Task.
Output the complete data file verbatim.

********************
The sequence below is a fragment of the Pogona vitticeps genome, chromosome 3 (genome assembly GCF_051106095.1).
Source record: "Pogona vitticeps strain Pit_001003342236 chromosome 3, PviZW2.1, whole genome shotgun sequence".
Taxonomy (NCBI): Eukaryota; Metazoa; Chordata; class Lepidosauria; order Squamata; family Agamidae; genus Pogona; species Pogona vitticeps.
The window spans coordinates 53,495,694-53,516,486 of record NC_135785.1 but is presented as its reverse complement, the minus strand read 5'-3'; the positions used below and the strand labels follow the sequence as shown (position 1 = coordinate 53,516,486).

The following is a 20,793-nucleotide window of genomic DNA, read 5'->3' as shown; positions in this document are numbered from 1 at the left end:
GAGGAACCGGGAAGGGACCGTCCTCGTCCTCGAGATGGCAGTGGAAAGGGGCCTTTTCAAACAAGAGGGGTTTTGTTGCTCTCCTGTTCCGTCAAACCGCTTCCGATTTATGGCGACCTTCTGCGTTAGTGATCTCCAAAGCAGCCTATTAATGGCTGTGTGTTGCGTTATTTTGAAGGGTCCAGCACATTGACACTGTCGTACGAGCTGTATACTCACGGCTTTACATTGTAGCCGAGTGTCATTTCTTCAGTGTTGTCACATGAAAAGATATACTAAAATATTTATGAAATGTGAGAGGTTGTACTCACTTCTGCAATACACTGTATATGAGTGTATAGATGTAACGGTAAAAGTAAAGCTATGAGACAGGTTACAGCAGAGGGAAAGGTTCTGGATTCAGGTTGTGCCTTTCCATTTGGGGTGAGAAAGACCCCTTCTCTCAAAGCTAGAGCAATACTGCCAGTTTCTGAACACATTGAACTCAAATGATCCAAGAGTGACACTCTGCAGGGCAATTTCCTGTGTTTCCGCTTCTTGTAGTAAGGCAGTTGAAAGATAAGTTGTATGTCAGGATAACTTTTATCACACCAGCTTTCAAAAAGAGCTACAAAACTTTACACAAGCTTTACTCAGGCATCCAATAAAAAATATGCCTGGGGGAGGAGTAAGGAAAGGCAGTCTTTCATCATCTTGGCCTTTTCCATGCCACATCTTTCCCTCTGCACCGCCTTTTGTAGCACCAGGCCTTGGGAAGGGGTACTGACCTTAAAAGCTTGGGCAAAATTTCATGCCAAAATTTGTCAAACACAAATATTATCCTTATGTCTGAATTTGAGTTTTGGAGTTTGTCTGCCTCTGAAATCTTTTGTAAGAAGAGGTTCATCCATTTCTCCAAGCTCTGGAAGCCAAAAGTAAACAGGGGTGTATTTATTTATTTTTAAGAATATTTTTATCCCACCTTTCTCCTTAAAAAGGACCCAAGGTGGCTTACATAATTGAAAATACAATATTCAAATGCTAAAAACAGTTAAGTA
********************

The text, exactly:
The sequence below is a fragment of the Pogona vitticeps genome, chromosome 3 (genome assembly GCF_051106095.1).
Source record: "Pogona vitticeps strain Pit_001003342236 chromosome 3, PviZW2.1, whole genome shotgun sequence".
Taxonomy (NCBI): Eukaryota; Metazoa; Chordata; class Lepidosauria; order Squamata; family Agamidae; genus Pogona; species Pogona vitticeps.
The window spans coordinates 53,495,694-53,516,486 of record NC_135785.1 but is presented as its reverse complement, the minus strand read 5'-3'; the positions used below and the strand labels follow the sequence as shown (position 1 = coordinate 53,516,486).

The following is a 20,793-nucleotide window of genomic DNA, read 5'->3' as shown; positions in this document are numbered from 1 at the left end:
GAGGAACCGGGAAGGGACCGTCCTCGTCCTCGAGATGGCAGTGGAAAGGGGCCTTTTCAAACAAGAGGGGTTTTGTTGCTCTCCTGTTCCGTCAAACCGCTTCCGATTTATGGCGACCTTCTGCGTTAGTGATCTCCAAAGCAGCCTATTAATGGCTGTGTGTTGCGTTATTTTGAAGGGTCCAGCACATTGACACTGTCGTACGAGCTGTATACTCACGGCTTTACATTGTAGCCGAGTGTCATTTCTTCAGTGTTGTCACATGAAAAGATATACTAAAATATTTATGAAATGTGAGAGGTTGTACTCACTTCTGCAATACACTGTATATGAGTGTATAGATGTAACGGTAAAAGTAAAGCTATGAGACAGGTTACAGCAGAGGGAAAGGTTCTGGATTCAGGTTGTGCCTTTCCATTTGGGGTGAGAAAGACCCCTTCTCTCAAAGCTAGAGCAATACTGCCAGTTTCTGAACACATTGAACTCAAATGATCCAAGAGTGACACTCTGCAGGGCAATTTCCTGTGTTTCCGCTTCTTGTAGTAAGGCAGTTGAAAGATAAGTTGTATGTCAGGATAACTTTTATCACACCAGCTTTCAAAAAGAGCTACAAAACTTTACACAAGCTTTACTCAGGCATCCAATAAAAAATATGCCTGGGGGAGGAGTAAGGAAAGGCAGTCTTTCATCATCTTGGCCTTTTCCATGCCACATCTTTCCCTCTGCACCGCCTTTTGTAGCACCAGGCCTTGGGAAGGGGTACTGACCTTAAAAGCTTGGGCAAAATTTCATGCCAAAATTTGTCAAACACAAATATTATCCTTATGTCTGAATTTGAGTTTTGGAGTTTGTCTGCCTCTGAAATCTTTTGTAAGAAGAGGTTCATCCATTTCTCCAAGCTCTGGAAGCCAAAAGTAAACAGGGGTGTATTTATTTATTTTTAAGAATATTTTTATCCCACCTTTCTCCTTAAAAAGGACCCAAGGTGGCTTACATAATTGAAAATACAATATTCAAATGCTAAAAACAGTTAAGTA